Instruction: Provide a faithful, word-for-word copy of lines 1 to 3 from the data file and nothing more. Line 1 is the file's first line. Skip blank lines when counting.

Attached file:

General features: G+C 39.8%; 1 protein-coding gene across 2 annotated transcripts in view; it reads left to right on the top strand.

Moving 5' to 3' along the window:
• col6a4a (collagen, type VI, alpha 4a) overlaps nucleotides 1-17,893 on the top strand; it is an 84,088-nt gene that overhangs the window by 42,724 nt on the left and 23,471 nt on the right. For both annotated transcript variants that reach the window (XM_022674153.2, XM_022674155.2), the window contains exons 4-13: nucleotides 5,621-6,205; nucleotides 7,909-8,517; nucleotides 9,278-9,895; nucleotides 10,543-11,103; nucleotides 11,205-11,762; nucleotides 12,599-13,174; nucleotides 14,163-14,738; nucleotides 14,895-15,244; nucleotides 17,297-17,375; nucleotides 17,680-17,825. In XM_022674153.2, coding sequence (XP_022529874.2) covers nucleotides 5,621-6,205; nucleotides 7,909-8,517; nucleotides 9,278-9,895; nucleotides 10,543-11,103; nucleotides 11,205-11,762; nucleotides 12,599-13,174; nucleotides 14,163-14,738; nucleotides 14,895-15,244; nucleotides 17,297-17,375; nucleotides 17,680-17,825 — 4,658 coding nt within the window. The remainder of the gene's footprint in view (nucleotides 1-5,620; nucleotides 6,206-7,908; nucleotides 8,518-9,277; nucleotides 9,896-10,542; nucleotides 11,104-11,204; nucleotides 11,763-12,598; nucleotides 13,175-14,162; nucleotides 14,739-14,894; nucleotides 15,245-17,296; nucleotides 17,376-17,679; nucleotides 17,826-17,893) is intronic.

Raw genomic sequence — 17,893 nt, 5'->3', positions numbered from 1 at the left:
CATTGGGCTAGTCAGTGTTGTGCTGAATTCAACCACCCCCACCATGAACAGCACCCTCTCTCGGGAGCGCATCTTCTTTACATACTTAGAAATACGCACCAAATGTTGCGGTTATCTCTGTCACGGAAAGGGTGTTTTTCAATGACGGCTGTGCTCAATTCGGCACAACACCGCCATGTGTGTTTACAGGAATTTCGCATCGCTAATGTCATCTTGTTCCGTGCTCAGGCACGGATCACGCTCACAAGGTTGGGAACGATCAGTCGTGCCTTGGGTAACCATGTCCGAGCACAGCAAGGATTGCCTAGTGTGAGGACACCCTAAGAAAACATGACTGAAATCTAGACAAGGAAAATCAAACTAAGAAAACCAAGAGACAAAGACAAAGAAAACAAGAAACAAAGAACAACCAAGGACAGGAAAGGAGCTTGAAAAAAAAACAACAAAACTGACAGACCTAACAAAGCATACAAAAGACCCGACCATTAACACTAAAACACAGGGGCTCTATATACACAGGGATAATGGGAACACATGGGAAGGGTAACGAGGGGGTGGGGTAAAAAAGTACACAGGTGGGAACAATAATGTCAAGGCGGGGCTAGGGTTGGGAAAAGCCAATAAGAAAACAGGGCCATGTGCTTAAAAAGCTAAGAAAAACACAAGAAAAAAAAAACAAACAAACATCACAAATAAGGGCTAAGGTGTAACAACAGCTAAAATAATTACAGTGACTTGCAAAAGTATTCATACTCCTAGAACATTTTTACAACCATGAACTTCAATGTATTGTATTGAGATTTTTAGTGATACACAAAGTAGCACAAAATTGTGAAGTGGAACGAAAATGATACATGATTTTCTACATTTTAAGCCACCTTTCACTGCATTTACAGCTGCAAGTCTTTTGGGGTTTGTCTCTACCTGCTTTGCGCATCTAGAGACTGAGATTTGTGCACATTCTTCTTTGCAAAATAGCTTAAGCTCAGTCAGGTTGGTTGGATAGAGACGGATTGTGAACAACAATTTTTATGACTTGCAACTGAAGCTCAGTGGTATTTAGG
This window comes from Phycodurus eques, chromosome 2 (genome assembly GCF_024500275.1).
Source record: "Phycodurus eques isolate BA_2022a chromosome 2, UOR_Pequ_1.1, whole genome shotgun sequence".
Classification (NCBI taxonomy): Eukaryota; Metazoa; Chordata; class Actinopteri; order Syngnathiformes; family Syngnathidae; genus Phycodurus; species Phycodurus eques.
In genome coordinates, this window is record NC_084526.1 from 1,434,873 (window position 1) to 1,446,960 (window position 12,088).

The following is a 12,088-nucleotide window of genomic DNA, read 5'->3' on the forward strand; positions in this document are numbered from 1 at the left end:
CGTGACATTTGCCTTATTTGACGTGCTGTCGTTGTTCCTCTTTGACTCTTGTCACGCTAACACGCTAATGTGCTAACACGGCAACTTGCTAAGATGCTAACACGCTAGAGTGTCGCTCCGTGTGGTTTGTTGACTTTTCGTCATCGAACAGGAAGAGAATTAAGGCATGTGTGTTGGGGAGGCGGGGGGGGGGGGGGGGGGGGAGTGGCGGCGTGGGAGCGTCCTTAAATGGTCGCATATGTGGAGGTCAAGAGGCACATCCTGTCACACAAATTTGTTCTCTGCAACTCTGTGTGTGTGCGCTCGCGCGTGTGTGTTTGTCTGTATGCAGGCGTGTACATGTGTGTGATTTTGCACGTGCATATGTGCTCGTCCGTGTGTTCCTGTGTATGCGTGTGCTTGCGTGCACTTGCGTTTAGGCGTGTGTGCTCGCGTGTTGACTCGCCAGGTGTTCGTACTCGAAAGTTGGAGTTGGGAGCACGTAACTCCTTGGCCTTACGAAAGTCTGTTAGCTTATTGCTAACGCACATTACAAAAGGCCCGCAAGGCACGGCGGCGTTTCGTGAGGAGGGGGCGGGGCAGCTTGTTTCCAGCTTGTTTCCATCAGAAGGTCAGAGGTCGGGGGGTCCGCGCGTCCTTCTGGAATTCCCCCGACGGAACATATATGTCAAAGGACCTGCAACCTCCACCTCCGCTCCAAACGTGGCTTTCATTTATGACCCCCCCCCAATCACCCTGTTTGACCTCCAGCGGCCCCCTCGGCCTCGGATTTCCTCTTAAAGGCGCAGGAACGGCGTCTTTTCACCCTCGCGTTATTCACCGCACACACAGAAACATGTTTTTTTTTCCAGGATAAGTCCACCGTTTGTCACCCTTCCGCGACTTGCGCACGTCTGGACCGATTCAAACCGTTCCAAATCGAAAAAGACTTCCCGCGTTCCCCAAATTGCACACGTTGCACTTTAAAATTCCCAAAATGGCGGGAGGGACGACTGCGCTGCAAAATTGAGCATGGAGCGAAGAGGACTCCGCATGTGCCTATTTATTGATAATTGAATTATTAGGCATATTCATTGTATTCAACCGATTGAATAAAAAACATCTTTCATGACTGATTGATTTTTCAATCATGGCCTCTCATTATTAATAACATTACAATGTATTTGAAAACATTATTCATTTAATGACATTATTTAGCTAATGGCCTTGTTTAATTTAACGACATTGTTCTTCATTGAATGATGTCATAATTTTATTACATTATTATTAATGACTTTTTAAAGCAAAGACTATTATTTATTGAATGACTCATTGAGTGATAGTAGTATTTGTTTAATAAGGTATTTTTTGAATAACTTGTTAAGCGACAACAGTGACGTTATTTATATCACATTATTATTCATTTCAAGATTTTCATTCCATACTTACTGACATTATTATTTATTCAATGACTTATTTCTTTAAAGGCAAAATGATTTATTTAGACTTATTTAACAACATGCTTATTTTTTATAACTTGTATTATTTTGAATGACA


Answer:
General features: G+C 39.8%; 1 protein-coding gene across 2 annotated transcripts in view; it reads left to right on the top strand.

Moving 5' to 3' along the window:
• col6a4a (collagen, type VI, alpha 4a) overlaps nucleotides 1-17,893 on the top strand; it is an 84,088-nt gene that overhangs the window by 42,724 nt on the left and 23,471 nt on the right. For both annotated transcript variants that reach the window (XM_022674153.2, XM_022674155.2), the window contains exons 4-13: nucleotides 5,621-6,205; nucleotides 7,909-8,517; nucleotides 9,278-9,895; nucleotides 10,543-11,103; nucleotides 11,205-11,762; nucleotides 12,599-13,174; nucleotides 14,163-14,738; nucleotides 14,895-15,244; nucleotides 17,297-17,375; nucleotides 17,680-17,825. In XM_022674153.2, coding sequence (XP_022529874.2) covers nucleotides 5,621-6,205; nucleotides 7,909-8,517; nucleotides 9,278-9,895; nucleotides 10,543-11,103; nucleotides 11,205-11,762; nucleotides 12,599-13,174; nucleotides 14,163-14,738; nucleotides 14,895-15,244; nucleotides 17,297-17,375; nucleotides 17,680-17,825 — 4,658 coding nt within the window. The remainder of the gene's footprint in view (nucleotides 1-5,620; nucleotides 6,206-7,908; nucleotides 8,518-9,277; nucleotides 9,896-10,542; nucleotides 11,104-11,204; nucleotides 11,763-12,598; nucleotides 13,175-14,162; nucleotides 14,739-14,894; nucleotides 15,245-17,296; nucleotides 17,376-17,679; nucleotides 17,826-17,893) is intronic.